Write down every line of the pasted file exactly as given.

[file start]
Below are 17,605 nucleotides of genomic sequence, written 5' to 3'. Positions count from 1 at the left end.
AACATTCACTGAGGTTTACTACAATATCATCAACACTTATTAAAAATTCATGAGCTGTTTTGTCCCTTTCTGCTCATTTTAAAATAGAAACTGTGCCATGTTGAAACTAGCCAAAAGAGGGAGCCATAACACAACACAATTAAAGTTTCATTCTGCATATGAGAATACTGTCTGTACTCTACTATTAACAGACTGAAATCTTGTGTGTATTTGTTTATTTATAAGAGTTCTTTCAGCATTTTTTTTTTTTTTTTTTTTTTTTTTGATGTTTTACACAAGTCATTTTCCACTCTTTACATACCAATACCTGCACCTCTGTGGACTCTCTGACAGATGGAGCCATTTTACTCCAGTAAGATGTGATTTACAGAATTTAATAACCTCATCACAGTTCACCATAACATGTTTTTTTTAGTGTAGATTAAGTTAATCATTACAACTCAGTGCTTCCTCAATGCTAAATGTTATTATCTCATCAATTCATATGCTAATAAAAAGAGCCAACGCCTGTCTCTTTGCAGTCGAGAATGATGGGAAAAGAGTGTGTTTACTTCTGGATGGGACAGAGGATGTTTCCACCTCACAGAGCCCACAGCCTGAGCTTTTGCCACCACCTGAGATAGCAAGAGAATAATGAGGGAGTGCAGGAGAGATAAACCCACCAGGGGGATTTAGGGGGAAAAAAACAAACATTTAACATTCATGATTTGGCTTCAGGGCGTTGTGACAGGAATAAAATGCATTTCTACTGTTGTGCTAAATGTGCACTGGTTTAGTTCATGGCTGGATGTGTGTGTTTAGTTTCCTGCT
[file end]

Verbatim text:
Below are 17,605 nucleotides of genomic sequence, written 5' to 3'. Positions count from 1 at the left end.
AACATTCACTGAGGTTTACTACAATATCATCAACACTTATTAAAAATTCATGAGCTGTTTTGTCCCTTTCTGCTCATTTTAAAATAGAAACTGTGCCATGTTGAAACTAGCCAAAAGAGGGAGCCATAACACAACACAATTAAAGTTTCATTCTGCATATGAGAATACTGTCTGTACTCTACTATTAACAGACTGAAATCTTGTGTGTATTTGTTTATTTATAAGAGTTCTTTCAGCATTTTTTTTTTTTTTTTTTTTTTTTTTGATGTTTTACACAAGTCATTTTCCACTCTTTACATACCAATACCTGCACCTCTGTGGACTCTCTGACAGATGGAGCCATTTTACTCCAGTAAGATGTGATTTACAGAATTTAATAACCTCATCACAGTTCACCATAACATGTTTTTTTTAGTGTAGATTAAGTTAATCATTACAACTCAGTGCTTCCTCAATGCTAAATGTTATTATCTCATCAATTCATATGCTAATAAAAAGAGCCAACGCCTGTCTCTTTGCAGTCGAGAATGATGGGAAAAGAGTGTGTTTACTTCTGGATGGGACAGAGGATGTTTCCACCTCACAGAGCCCACAGCCTGAGCTTTTGCCACCACCTGAGATAGCAAGAGAATAATGAGGGAGTGCAGGAGAGATAAACCCACCAGGGGGATTTAGGGGGAAAAAAACAAACATTTAACATTCATGATTTGGCTTCAGGGCGTTGTGACAGGAATAAAATGCATTTCTACTGTTGTGCTAAATGTGCACTGGTTTAGTTCATGGCTGGATGTGTGTGTTTAGTTTCCTGCT